As we examine consumer trends, one thing is clear: gardening is not just a summer activity.
Spring and summer are critical for retailers, but consumers want to extend their outdoor displays into fall and winter, too. They want nature year-round, whether a festive fall container or a snowy winter display. For retailers, this means opportunities to bring in customers after the peak season.
Pictured clockwise from far left: This fall container features Supertunia Latte Petunia, Proven Accents Silver Bullet Wormwood, Dolce Wildberry Coral Bells, Angel Wings Senecio, Graceful Grasses Purple Fountain Grass and Proven Accents Silver Falls Dichondra.
• This fun fall box contains Hippo Rose Polka Dot Plant, Lemon Coral Sedum and Graceful Grasses Purple Fountain Grass.
• Coreopsis Uptick Gold ‘N Bronze with Salvia Mirage Salmon and Lavender Superblue.
Fall displays use various plant materials, including perennials. I spoke to Seth Reed, Sales and Marketing Manager at Darwin Perennials, to gain insight on promoting these versatile plants in containers. We know consumers like to change their interior décor for each season, so how do we encourage the same mindset for outdoor areas? Seth used the example of throw pillows to emphasize this point: “Customers have their Easter throw pillows, they have Valentine’s Day throw pillows, they have summer or regular everyday throw pillows.”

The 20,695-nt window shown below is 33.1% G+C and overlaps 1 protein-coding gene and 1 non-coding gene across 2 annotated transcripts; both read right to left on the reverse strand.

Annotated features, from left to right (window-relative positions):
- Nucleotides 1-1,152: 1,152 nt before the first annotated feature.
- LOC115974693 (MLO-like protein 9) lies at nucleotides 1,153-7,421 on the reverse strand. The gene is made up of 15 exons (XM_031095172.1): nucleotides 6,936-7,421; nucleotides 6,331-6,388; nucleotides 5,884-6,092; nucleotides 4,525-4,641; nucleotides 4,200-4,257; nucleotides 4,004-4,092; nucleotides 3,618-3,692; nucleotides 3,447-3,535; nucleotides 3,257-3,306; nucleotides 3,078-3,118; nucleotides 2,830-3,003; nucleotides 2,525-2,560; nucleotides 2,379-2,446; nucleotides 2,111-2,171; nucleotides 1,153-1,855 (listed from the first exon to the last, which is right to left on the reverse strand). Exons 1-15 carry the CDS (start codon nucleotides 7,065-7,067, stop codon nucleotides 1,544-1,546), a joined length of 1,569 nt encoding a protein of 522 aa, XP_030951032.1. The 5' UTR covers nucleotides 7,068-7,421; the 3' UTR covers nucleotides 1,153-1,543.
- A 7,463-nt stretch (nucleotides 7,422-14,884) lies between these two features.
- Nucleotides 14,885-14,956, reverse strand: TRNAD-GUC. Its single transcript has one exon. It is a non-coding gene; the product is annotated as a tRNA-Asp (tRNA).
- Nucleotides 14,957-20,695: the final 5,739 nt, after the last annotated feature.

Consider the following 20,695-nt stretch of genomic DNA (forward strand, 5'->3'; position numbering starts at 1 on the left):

The containers themselves are an excellent place to start. “Everyone has a different style, and people have the colors they like, so make sure that you have a different-colored product assortment to change with the seasons and mirror how people are doing their home décor,” he suggested.
We often go to department stores and observe the seasonal themes of their products and garden centers can replicate that concept to keep the seasonal mindset outdoors, too. If you’re offering patio furniture, ensure your customers have the plant containers to go with it.
Don't Forget Perennials
Perennials are versatile plants in late-season containers, with hardiness as a critical benefit. Many annuals are susceptible to frost, which makes it harder to keep the display looking fresh. At the same time, perennials typically handle colder temps without losing the flowers or foliage, a clear benefit, especially in northern landscapes. Eventually, those perennials succumb to the cold, but can still be useful.
Seth emphasizes the ability to use these plants in different ways. Once the display fades, consumers can plant the perennials in their landscapes, allowing the plants to become long-term fixtures.
“A lot of products like to use the language of three-in-one or two-in-one to highlight many uses,” Seth said. “So you have it for now for fall, it offers winter interest for the wildlife, and it will come back the next year.”